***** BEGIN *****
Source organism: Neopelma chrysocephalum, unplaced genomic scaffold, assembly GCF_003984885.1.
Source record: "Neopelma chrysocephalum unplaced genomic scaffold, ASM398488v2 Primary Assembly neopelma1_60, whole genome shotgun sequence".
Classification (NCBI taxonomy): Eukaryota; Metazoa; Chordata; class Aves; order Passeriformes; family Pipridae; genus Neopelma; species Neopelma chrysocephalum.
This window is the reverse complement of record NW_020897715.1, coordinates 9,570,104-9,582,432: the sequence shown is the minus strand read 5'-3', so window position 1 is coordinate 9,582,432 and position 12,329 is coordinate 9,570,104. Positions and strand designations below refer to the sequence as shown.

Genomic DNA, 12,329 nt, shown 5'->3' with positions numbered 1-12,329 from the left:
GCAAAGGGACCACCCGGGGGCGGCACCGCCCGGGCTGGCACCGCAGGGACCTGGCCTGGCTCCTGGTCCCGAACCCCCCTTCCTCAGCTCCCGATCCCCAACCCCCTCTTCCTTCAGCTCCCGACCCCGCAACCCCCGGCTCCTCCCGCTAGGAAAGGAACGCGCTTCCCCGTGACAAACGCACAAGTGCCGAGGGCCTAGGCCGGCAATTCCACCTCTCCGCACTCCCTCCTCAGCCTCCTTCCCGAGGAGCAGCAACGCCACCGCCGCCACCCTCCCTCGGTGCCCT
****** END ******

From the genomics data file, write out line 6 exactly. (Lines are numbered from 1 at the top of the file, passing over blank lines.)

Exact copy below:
GCAAAGGGACCACCCGGGGGCGGCACCGCCCGGGCTGGCACCGCAGGGACCTGGCCTGGCTCCTGGTCCCGAACCCCCCTTCCTCAGCTCCCGATCCCCAACCCCCTCTTCCTTCAGCTCCCGACCCCGCAACCCCCGGCTCCTCCCGCTAGGAAAGGAACGCGCTTCCCCGTGACAAACGCACAAGTGCCGAGGGCCTAGGCCGGCAATTCCACCTCTCCGCACTCCCTCCTCAGCCTCCTTCCCGAGGAGCAGCAACGCCACCGCCGCCACCCTCCCTCGGTGCCCT